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To save jobs: how war affected labor market and what can be done

In recent days, a heated discussion takes place around the shortage of salt following the suspension of production at the Artemsil plant due to active hostilities in the region.

There are a lot of similar cases presently. Some enterprises have not just stopped but have been completely destroyed and cannot be rebuilt, such as the Kremenchuk refinery, the Coca-Cola plant in the Kyiv region, or the enterprises in my native Mariupol, which are 80-90% destroyed. The Center for Economic Strategy estimates that Ukrainian metallurgy, taken separately, has lost 30% of its production capacity.

These losses are not just the loss of goods and their shortage. It is also the loss of jobs and, as a consequence, rising unemployment.

To save jobs: how war affected labor market and what can be done
Photo: Valdyslav Kuznichenko

According to the latest survey by the Rating Group, as of 26 April, 59% of respondents who had a job before the war continued working (this number has even increased by + 13% compared to March). In addition, the share of those who returned to work in a full regular mode has increased by 9% to 32%.

At the same time, 39% of respondents have not yet returned to work. And this is a big problem for the state, the economy, and the citizens. Official statistics of the State Employment Service show that as of 27 May 2022, there were only 307,600 unemployed in Ukraine. It may be so because some workers, who lost their jobs, went abroad, and some have problems with documents. In addition, individual entrepreneurs may not liquidate their businesses and not register as unemployed. Unofficial estimates of job losses are much higher.

According to a survey conducted among 276 business owners and CEOs by Advanter Group and the League of Business Clubs of Ukraine in early April, 1.2 million Ukrainians lost their jobs in the small and medium enterprise (SME) sector due to the war.

In a poll conducted by the International Republican Institute in late March, 21% of respondents said they had "lost their jobs and are not working."

The problem for the state, the economy, and the citizens is that it will be very difficult to restore the pre-war level of employment quickly.

In addition to the physical destruction of enterprises and the loss of jobs, other factors will hinder the rapid recovery of the labor market.

1. More than 20% of the population of Ukraine have left their homes. According to the UN, more than 5.6 million citizens have gone abroad. It is expected that about 2 million citizens will not return in the coming years, even after the war. Another 8 million, according to ILO estimates, are internally displaced persons.

2. The GDP will fall by 30-35% in 2022 in case of a protracted war, according to IMF and EBRD forecasts. Inflation expectations are not low either: even according to the most optimistic forecasts of the National Bank, inflation will be more than 16%. Experts' estimates are even worse.

3. Approximately 80% of exports are blocked due to blocked sea routes and access to ports, limited rail and transport connections with the EU, and lack of transit through Russia and Belarus. It means that export-oriented enterprises will have to reduce production.

And all this will be accompanied by consequences of limited access to investment and money in most areas (except defense and construction).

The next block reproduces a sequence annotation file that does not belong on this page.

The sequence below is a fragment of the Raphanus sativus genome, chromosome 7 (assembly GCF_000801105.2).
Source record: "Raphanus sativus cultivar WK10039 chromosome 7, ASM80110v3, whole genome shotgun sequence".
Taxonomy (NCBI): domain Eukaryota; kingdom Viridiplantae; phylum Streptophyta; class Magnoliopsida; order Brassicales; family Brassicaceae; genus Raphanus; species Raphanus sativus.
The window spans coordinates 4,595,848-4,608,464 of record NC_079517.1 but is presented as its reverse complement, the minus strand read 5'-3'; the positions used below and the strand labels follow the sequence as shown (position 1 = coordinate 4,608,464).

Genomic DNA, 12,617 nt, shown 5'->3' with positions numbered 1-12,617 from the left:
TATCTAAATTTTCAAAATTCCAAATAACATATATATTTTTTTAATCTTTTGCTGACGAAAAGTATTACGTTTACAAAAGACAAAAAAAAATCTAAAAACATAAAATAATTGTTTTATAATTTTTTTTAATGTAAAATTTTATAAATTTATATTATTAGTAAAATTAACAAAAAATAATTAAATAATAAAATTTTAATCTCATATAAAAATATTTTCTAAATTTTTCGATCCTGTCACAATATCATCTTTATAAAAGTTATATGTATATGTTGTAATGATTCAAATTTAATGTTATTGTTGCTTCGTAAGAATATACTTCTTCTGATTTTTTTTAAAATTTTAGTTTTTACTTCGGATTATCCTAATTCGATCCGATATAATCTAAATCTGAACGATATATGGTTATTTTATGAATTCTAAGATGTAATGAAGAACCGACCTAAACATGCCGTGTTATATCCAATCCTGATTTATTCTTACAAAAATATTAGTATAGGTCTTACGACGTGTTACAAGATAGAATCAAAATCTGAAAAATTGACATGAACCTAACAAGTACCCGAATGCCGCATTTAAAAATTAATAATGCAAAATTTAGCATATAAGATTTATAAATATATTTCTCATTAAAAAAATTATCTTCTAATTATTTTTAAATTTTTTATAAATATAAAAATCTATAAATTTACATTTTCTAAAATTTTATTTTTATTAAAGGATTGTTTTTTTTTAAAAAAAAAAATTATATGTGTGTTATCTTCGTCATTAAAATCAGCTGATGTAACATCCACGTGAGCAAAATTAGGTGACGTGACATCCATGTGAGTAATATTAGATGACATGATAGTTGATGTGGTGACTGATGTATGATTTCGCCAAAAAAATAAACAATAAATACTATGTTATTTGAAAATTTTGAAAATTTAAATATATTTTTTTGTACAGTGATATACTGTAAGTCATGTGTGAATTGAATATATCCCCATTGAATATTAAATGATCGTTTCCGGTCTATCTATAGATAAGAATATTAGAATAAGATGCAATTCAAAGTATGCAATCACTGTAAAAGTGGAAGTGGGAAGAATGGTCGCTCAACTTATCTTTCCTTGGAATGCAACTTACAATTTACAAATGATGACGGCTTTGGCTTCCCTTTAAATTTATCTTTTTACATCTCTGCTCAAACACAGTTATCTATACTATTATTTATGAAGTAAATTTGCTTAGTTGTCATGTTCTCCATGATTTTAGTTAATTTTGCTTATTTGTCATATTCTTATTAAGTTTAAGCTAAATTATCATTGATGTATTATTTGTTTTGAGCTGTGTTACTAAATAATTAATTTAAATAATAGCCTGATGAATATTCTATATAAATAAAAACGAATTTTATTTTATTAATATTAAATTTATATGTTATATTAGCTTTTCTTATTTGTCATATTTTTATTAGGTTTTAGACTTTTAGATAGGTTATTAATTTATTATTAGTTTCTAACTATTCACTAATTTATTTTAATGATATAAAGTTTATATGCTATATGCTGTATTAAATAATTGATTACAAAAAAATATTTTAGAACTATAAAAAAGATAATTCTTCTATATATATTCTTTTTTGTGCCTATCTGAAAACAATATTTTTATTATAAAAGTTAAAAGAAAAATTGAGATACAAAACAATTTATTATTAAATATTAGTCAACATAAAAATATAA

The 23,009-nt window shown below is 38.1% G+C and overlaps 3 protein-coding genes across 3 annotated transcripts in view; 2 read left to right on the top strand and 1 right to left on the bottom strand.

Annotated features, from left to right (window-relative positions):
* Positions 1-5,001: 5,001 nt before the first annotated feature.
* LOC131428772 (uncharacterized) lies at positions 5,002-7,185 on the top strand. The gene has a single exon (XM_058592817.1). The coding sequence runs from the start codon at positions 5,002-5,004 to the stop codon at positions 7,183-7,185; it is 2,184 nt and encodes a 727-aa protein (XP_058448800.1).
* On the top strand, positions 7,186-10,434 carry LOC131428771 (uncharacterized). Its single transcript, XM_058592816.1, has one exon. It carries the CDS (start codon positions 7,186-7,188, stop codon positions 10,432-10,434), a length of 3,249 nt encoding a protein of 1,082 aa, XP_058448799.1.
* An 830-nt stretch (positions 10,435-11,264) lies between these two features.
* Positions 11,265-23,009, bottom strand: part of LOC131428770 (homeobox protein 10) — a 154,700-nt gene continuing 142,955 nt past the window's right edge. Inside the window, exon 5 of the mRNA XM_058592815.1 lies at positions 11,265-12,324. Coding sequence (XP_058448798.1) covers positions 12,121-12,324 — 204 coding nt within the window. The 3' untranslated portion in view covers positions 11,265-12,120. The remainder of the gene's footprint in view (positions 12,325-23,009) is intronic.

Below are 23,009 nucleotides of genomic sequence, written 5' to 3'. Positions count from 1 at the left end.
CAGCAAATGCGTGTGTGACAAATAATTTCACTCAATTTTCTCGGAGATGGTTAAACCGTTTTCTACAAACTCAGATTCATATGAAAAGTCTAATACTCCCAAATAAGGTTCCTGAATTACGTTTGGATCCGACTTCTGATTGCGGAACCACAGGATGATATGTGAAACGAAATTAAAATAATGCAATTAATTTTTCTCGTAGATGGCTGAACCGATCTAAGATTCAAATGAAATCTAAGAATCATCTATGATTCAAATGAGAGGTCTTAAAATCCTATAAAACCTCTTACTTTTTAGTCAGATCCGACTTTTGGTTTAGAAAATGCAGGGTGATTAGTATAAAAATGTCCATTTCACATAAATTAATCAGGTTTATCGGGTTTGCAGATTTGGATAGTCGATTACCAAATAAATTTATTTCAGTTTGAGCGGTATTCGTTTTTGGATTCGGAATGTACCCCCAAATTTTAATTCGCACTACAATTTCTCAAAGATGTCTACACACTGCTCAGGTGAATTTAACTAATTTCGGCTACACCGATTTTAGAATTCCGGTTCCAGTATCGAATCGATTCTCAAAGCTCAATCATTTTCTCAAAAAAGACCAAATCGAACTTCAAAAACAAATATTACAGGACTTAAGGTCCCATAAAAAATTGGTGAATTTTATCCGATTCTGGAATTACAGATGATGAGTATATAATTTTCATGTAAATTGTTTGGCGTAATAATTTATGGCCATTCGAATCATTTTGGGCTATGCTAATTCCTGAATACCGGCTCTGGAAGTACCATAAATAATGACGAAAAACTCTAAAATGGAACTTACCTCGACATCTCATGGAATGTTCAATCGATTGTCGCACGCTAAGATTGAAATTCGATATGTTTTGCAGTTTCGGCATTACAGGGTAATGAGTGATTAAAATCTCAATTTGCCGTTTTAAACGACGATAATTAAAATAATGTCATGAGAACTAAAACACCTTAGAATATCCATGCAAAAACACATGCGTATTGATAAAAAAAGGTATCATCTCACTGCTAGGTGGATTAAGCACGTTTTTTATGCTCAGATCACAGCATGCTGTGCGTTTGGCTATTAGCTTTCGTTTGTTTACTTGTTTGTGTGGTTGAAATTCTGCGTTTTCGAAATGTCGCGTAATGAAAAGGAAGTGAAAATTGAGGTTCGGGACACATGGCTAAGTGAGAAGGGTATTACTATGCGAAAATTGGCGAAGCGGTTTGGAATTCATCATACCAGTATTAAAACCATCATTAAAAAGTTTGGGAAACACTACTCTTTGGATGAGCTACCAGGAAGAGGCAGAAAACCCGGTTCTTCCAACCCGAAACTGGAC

The labor market has already felt the effects of such economic challenges. According to the State Employment Service, 283,356 unemployed people applied for 25,326 vacancies in April, i.e., 12 people competing for one job.

According to estimates of the personnel web-portal grc.ua, as of 17 May, the competition was slightly lower and amounted to approximately seven people per vacancy. At the same time, analysts note that the competition in select areas was much higher than the official numbers because of high demand and lack of vacancies. For example, it isn't easy to find jobs for lawyers, insurers, service workers, security guards, educators and scientists, domestic staff, and professionals who have worked in the automotive business and procurement.

Under the new conditions, employers plan to revise their personnel policies. According to a survey conducted by the European Business Association in February-April, 74% of companies plan staff changes. Among the top 5 measures are freezing budgets for training (26%), abolishing bonuses and rewards (16%), reducing staff (13%), reducing salaries (11%), and dismissal of employees (2%).

The trend towards a shortage of employment can be seen on other vacancy sites:

  • rabota.ua web portal had 43 resumes per vacancy a year ago; now, this ratio has increased more than four times (190 resumes).

  • Work.ua, previously with 35 resumes per vacancy, has a five times increase in the demand (172 resumes).

Once again, the numbers do not accurately reflect the situation: for example, we do not know the number of the unemployed who left and stayed. But these numbers perfectly show the tentative trend.

Even without numbers, it is clear that the situation will worsen. Recently, I have heard many times from various people in business that they survived three months of the war but can no longer pay wages without even having a minimum profit and are planning to cut.

This sad reality awaits the country before we get to victory. Given that the budget expenditures are already almost twice the monthly revenues, we cannot always hope to get direct support through subventions or grants.

Therefore, one of the critical tasks of the state now is to create a transparent system of priorities for employment. We can divide such priorities into three blocks: (1) preservation and development of human capital, (2) creation of incentives for employment and export of services, and (3) deregulation and transparency of rules. Let's consider the possible specific steps in each of them.

Preservation and development of human capital